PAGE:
Perhaps your dog needs to trim his waist a bit, or maybe you just want to share some healthy snacks with him. Whatever your motivation, you have a host of healthy vegetables to choose from to add to your dog's diet. Broccoli, carrots and green beans are just a few of the vegetables your dog may enjoy as a treat or mixed into his supper.
A Side of Vegetables
If you're feeding your dog a nutritionally complete dog food, he probably doesn't need the extra vitamin boost he'll get from snacking on vegetables. However, you can add them to his regular meal as a nice change or you can substitute vegetables for dog biscuits -- a lower calorie alternative. Limit your dog's treats to no more than 10 percent of his daily caloric requirements. If you aren't sure how much your dog should consume in a day, discuss his dietary needs with your vet.
Recommended Vegetables and their Benefits
There are many different vegetables your dog can safely eat, so he shouldn't get bored with his choices.
- Broccoli is a good source of vitamins A, C and K, as well as fiber and manganese; steam broccoli and cut up a floret or two for your dog.
- Green beans provide the same nutritional benefits; cook in boiling water and serve a bite-sized piece or two to your dog as a treat.
- Carrots also make a tasty bite-sized treat and are a good source of vitamins A, C and K, potassium and fiber; cook in boiling water or steam before serving.
Asparagus is filled with healthful benefits, providing folate, copper, iron, manganese, potassium, fiber and vitamins A, B1, B2, C, E and K. If you're grilling, toss some on the grill for your dog and feed him a bite-sized piece or two as a snack.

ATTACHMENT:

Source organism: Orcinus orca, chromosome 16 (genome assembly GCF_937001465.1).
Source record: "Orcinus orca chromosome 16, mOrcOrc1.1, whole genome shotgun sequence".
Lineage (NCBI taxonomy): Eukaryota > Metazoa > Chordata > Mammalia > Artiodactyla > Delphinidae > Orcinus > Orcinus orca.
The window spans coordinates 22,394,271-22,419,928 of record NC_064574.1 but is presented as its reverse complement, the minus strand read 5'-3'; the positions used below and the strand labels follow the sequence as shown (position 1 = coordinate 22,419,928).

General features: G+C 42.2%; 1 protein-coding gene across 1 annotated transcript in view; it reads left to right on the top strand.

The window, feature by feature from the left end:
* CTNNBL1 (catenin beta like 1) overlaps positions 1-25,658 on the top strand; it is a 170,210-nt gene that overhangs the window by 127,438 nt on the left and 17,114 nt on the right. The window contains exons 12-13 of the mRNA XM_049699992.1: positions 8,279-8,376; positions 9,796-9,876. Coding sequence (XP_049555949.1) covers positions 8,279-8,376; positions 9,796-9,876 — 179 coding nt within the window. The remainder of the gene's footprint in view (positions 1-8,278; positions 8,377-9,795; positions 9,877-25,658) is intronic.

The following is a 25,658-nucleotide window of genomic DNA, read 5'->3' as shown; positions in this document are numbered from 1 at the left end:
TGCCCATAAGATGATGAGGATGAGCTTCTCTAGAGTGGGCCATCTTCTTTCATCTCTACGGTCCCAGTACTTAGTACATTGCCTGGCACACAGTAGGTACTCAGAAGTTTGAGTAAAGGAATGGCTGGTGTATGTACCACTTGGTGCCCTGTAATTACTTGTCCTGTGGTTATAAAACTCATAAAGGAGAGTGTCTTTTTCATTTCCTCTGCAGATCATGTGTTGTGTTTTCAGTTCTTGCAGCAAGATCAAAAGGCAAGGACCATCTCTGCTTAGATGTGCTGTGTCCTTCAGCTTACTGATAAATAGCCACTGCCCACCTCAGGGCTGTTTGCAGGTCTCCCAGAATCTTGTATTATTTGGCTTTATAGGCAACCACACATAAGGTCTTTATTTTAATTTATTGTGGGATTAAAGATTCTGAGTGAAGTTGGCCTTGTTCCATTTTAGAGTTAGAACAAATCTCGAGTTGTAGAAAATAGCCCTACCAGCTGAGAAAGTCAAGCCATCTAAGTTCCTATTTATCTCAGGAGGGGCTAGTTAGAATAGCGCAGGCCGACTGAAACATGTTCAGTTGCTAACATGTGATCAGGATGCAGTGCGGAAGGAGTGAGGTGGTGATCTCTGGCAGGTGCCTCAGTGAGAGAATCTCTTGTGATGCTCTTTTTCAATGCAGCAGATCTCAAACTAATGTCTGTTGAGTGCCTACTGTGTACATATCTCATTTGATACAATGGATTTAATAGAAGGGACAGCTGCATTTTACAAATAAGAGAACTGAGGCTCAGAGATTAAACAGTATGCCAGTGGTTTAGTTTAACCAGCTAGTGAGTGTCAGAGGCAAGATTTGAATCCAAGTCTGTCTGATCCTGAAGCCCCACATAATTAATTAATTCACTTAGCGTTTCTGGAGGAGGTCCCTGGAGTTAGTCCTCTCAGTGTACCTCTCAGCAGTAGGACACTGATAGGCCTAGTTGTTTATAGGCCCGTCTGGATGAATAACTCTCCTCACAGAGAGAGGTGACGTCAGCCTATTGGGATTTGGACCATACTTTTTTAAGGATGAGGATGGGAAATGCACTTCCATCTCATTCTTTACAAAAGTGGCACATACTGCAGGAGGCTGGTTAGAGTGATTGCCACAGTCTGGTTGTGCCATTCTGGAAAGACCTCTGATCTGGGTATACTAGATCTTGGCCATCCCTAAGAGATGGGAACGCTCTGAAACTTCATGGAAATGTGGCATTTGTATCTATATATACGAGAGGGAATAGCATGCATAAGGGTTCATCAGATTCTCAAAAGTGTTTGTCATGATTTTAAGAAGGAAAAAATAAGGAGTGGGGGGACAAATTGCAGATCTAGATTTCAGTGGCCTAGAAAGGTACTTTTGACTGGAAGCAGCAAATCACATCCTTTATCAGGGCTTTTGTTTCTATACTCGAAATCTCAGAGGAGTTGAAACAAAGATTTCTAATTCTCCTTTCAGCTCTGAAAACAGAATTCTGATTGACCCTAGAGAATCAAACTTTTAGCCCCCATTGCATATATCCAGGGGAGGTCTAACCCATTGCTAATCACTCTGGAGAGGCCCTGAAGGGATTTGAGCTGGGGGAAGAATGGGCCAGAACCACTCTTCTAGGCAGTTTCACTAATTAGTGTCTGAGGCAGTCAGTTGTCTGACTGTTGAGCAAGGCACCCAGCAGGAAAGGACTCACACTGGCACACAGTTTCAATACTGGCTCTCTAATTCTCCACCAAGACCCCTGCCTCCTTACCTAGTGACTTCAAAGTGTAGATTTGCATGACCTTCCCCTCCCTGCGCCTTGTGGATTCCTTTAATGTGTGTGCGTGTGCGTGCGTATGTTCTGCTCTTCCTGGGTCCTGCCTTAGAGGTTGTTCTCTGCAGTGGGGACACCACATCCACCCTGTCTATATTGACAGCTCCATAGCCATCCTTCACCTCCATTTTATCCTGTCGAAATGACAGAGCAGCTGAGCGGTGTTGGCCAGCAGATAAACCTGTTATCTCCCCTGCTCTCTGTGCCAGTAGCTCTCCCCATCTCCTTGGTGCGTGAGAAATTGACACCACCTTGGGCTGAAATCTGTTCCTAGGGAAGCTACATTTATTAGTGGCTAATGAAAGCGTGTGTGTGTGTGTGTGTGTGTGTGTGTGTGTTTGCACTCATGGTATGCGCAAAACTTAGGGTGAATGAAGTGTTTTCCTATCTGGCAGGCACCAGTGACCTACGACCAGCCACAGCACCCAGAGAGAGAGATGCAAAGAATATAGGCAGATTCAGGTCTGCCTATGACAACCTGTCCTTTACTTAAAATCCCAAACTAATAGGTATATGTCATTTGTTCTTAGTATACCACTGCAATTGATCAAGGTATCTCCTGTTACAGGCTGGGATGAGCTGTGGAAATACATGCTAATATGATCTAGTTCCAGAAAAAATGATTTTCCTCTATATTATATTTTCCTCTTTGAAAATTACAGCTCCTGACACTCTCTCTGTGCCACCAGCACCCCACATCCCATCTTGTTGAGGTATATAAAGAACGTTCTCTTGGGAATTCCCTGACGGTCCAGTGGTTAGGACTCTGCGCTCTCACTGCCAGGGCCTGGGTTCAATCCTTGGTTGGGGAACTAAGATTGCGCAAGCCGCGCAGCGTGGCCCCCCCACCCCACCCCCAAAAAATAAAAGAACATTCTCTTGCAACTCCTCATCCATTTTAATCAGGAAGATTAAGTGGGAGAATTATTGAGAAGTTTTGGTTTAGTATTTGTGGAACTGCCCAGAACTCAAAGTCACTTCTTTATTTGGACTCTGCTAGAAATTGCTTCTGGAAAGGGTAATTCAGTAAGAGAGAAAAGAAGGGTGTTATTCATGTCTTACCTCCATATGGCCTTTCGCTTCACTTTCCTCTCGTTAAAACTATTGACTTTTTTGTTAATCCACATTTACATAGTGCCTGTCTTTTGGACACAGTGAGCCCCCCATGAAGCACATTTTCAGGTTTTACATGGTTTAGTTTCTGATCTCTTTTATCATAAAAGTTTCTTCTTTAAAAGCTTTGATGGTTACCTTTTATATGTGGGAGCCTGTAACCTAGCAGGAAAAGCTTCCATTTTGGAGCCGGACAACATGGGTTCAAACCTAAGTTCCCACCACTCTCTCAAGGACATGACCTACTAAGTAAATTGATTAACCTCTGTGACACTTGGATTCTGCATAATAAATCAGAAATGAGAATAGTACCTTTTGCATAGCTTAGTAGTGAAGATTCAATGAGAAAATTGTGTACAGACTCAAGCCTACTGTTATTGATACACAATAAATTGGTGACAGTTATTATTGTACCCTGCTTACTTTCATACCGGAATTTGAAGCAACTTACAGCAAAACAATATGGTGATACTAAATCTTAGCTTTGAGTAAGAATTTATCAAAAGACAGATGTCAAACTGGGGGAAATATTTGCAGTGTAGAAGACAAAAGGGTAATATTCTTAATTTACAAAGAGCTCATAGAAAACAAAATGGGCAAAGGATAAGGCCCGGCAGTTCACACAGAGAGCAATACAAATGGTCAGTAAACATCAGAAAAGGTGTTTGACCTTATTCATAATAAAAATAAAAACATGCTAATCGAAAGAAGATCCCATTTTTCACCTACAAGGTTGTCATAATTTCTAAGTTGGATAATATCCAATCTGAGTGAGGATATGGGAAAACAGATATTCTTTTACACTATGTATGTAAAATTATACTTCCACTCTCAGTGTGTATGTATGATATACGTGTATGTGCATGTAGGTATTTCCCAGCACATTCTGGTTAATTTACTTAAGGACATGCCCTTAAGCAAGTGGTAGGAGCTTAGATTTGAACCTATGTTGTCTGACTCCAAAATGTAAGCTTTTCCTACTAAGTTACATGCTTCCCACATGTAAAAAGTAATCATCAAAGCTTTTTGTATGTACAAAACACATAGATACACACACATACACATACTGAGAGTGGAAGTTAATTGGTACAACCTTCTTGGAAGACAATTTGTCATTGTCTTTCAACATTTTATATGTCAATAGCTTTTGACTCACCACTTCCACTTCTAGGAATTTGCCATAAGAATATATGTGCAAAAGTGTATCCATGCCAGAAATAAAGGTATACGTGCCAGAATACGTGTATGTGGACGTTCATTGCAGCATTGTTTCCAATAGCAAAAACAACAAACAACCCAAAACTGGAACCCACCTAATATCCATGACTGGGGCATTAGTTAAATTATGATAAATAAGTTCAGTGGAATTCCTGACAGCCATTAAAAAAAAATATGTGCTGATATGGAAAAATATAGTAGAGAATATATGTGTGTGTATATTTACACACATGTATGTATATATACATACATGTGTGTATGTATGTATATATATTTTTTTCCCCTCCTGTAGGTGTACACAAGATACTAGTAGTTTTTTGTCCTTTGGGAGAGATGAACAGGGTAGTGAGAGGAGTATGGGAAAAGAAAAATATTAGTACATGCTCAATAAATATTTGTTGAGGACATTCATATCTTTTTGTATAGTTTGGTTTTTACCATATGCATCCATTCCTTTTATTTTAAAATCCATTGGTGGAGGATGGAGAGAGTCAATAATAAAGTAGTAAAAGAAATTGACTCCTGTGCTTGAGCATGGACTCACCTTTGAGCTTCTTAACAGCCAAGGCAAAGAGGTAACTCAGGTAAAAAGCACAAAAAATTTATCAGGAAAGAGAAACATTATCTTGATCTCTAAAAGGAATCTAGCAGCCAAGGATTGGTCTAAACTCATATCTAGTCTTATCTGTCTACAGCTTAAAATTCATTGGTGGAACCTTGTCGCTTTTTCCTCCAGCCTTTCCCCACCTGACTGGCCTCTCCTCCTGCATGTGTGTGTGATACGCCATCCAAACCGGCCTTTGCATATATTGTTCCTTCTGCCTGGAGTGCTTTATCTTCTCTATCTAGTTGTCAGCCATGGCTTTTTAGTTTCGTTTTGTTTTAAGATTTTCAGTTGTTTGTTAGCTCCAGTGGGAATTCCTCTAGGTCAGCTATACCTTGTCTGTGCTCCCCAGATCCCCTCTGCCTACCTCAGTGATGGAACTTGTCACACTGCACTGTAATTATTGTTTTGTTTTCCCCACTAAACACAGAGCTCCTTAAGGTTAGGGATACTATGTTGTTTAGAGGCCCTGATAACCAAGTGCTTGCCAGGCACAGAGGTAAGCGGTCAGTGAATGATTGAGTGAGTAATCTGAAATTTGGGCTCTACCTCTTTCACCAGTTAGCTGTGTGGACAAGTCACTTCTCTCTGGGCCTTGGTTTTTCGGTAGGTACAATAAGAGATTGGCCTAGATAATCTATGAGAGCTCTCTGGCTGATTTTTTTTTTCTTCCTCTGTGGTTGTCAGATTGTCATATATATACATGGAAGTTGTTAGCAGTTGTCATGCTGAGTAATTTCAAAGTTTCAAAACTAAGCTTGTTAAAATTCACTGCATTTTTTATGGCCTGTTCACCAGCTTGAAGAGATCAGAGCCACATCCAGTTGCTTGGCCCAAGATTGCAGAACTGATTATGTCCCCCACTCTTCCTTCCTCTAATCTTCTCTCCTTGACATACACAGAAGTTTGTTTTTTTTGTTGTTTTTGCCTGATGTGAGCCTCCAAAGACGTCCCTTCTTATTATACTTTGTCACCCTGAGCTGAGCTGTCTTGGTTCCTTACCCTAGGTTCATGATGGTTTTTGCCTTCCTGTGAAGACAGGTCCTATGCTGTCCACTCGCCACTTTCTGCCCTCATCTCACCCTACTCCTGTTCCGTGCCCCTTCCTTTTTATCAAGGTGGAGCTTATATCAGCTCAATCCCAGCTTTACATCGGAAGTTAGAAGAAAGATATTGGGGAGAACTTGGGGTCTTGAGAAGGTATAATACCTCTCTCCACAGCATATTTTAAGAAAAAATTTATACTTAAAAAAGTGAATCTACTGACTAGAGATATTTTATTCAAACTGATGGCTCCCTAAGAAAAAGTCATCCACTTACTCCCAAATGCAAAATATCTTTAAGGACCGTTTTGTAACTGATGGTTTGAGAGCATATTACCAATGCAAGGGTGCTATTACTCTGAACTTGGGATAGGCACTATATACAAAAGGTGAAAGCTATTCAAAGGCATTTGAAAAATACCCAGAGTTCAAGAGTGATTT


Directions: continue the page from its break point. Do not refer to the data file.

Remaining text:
- Potatoes provide potassium, manganese, fiber and Vitamins B6 and C. Cut them into small wedges and roast in the oven until they're cooked, serving your dog a wedge or two.
- Edamame offers a change of pace and is a good source of Vitamins B2 and K, phosphorus, protein, fiber, iron, potassium, magnesium and copper. You can find it in the frozen vegetable section of your grocery store, ready to be steamed. Give your dog up to five of the unsalted, shelled beans.
Other cooked vegetables to offer include dehydrated or mashed sweet potatoes, cooked peas, steamed Brussels sprouts, grilled cauliflower and boiled cucumber. If you notice any gastrointestinal upset after adding a vegetable to your dog's diet, take that vegetable out of the rotation.
Do not add salt to your dog's vegetables.
Say No to These Vegetables
Not every vegetable is good for your dog. Steer clear of onions, chives or garlic, which can cause anemia. Avocados and unripe tomatoes may be toxic and raw potatoes can make a dog very sick.
If you want to incorporate vegetables into a home-cooked diet for your dog, consult with a veterinarian or animal nutritionist to ensure your dog will have his nutritional needs covered.